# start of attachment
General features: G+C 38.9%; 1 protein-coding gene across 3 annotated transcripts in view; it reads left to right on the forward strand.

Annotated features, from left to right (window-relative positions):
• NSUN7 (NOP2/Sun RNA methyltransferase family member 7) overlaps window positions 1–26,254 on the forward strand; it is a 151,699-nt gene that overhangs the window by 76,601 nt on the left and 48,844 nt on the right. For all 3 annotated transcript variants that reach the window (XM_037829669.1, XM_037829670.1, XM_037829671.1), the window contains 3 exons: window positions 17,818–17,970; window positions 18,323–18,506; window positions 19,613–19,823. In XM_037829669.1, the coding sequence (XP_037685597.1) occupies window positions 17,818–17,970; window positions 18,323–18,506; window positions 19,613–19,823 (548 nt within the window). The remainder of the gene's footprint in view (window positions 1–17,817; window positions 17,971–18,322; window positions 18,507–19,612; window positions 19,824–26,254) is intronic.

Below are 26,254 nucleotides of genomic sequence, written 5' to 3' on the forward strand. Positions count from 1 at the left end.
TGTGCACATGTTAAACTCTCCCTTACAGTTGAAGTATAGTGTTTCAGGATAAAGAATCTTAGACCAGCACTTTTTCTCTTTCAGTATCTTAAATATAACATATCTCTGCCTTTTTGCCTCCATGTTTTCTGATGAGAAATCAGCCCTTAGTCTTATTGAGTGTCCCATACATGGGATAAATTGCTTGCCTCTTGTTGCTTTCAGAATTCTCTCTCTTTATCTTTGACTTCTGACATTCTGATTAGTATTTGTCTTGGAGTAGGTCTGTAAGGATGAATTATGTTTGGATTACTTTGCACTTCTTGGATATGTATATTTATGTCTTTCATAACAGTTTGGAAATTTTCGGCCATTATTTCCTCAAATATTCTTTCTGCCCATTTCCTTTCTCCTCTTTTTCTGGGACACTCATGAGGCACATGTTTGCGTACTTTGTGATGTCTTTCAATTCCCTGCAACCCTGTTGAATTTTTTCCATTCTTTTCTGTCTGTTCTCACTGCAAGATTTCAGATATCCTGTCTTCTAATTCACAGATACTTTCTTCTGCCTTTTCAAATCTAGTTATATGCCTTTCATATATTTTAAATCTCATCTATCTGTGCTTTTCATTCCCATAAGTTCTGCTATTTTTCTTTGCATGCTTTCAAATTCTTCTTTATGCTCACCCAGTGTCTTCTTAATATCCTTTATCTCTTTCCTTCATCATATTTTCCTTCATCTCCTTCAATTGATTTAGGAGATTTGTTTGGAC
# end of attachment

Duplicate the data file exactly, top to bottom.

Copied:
General features: G+C 38.9%; 1 protein-coding gene across 3 annotated transcripts in view; it reads left to right on the forward strand.

Annotated features, from left to right (window-relative positions):
• NSUN7 (NOP2/Sun RNA methyltransferase family member 7) overlaps window positions 1–26,254 on the forward strand; it is a 151,699-nt gene that overhangs the window by 76,601 nt on the left and 48,844 nt on the right. For all 3 annotated transcript variants that reach the window (XM_037829669.1, XM_037829670.1, XM_037829671.1), the window contains 3 exons: window positions 17,818–17,970; window positions 18,323–18,506; window positions 19,613–19,823. In XM_037829669.1, the coding sequence (XP_037685597.1) occupies window positions 17,818–17,970; window positions 18,323–18,506; window positions 19,613–19,823 (548 nt within the window). The remainder of the gene's footprint in view (window positions 1–17,817; window positions 17,971–18,322; window positions 18,507–19,612; window positions 19,824–26,254) is intronic.

Below are 26,254 nucleotides of genomic sequence, written 5' to 3' on the forward strand. Positions count from 1 at the left end.
TGTGCACATGTTAAACTCTCCCTTACAGTTGAAGTATAGTGTTTCAGGATAAAGAATCTTAGACCAGCACTTTTTCTCTTTCAGTATCTTAAATATAACATATCTCTGCCTTTTTGCCTCCATGTTTTCTGATGAGAAATCAGCCCTTAGTCTTATTGAGTGTCCCATACATGGGATAAATTGCTTGCCTCTTGTTGCTTTCAGAATTCTCTCTCTTTATCTTTGACTTCTGACATTCTGATTAGTATTTGTCTTGGAGTAGGTCTGTAAGGATGAATTATGTTTGGATTACTTTGCACTTCTTGGATATGTATATTTATGTCTTTCATAACAGTTTGGAAATTTTCGGCCATTATTTCCTCAAATATTCTTTCTGCCCATTTCCTTTCTCCTCTTTTTCTGGGACACTCATGAGGCACATGTTTGCGTACTTTGTGATGTCTTTCAATTCCCTGCAACCCTGTTGAATTTTTTCCATTCTTTTCTGTCTGTTCTCACTGCAAGATTTCAGATATCCTGTCTTCTAATTCACAGATACTTTCTTCTGCCTTTTCAAATCTAGTTATATGCCTTTCATATATTTTAAATCTCATCTATCTGTGCTTTTCATTCCCATAAGTTCTGCTATTTTTCTTTGCATGCTTTCAAATTCTTCTTTATGCTCACCCAGTGTCTTCTTAATATCCTTTATCTCTTTCCTTCATCATATTTTCCTTCATCTCCTTCAATTGATTTAGGAGATTTGTTTGGAC